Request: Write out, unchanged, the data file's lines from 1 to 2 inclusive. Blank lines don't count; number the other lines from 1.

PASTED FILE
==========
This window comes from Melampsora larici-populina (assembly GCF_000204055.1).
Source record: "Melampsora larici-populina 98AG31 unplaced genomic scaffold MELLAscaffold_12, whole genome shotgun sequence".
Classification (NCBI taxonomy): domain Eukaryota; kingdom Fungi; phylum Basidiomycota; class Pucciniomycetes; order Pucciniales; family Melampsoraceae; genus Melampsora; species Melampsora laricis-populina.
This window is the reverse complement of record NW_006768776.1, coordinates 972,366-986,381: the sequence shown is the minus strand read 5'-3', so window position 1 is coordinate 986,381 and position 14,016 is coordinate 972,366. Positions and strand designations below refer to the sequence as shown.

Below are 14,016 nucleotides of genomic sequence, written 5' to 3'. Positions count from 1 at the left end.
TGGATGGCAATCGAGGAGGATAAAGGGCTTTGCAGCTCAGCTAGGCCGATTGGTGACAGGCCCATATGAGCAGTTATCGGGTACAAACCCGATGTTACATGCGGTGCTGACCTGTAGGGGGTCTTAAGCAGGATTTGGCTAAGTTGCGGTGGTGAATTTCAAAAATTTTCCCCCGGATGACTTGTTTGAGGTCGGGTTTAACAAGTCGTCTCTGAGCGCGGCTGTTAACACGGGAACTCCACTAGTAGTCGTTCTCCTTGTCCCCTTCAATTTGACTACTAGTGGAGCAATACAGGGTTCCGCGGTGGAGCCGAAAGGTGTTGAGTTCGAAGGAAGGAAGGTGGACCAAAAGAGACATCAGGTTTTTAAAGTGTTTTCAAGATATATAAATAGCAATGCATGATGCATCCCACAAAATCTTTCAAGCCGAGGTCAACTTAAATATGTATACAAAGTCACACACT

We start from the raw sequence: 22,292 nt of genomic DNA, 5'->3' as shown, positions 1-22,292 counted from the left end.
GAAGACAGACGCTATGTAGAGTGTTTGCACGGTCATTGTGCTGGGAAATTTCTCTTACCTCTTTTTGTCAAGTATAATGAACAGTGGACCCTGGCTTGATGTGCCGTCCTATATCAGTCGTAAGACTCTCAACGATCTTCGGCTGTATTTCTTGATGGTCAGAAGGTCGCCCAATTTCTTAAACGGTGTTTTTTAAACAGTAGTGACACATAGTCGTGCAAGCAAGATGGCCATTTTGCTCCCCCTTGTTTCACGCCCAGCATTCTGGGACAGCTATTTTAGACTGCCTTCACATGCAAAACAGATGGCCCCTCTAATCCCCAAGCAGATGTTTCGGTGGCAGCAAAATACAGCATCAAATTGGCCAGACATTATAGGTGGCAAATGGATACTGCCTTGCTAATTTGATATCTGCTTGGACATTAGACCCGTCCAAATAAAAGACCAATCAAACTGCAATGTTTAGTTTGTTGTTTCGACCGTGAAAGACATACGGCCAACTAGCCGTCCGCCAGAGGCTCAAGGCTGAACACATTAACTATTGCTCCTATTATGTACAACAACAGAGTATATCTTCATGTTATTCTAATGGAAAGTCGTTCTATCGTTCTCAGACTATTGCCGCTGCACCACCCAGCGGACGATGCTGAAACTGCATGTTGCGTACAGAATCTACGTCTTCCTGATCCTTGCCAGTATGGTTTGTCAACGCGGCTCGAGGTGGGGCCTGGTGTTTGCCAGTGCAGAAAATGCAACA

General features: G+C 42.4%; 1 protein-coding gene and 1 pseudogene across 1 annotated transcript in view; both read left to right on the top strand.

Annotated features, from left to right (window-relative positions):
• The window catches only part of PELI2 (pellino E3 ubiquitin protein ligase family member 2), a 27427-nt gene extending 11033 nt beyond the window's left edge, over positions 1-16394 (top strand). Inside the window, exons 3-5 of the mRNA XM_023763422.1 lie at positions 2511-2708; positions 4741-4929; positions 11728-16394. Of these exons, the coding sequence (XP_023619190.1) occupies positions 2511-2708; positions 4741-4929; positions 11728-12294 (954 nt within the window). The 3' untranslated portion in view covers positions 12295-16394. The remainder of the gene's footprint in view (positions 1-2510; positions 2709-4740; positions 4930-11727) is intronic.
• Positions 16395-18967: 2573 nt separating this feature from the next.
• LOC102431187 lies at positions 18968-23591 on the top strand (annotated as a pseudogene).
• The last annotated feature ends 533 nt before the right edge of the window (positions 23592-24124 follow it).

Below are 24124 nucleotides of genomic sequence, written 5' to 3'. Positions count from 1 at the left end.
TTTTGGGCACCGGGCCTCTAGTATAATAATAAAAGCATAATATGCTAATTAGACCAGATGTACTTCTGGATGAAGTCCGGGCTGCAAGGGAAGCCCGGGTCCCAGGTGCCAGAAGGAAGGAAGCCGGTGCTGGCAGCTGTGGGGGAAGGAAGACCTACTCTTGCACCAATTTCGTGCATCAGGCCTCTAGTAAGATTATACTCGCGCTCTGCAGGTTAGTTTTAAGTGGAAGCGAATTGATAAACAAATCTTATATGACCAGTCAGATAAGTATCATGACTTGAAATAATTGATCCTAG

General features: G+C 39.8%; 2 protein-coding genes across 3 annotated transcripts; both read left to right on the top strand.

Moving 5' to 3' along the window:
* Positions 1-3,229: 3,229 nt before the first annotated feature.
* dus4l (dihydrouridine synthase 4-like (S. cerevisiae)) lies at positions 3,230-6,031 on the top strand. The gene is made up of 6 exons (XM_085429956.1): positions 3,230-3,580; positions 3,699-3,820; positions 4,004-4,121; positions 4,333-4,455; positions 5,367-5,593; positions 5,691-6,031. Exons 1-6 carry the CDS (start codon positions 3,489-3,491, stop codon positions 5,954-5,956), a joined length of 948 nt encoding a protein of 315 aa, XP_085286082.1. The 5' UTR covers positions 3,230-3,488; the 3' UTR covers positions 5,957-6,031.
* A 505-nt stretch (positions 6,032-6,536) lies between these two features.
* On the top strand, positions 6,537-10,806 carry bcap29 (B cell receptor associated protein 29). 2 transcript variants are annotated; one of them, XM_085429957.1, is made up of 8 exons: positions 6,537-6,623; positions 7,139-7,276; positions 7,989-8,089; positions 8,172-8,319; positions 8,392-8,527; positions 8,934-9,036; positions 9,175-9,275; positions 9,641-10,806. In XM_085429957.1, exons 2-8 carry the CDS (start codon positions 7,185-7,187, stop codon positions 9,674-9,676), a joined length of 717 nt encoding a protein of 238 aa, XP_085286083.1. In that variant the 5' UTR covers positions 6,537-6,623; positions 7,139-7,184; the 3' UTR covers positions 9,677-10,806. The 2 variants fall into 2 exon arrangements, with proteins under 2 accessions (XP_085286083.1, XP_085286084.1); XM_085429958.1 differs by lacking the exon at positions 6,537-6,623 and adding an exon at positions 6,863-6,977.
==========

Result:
This window comes from Melampsora larici-populina (assembly GCF_000204055.1).
Source record: "Melampsora larici-populina 98AG31 unplaced genomic scaffold MELLAscaffold_12, whole genome shotgun sequence".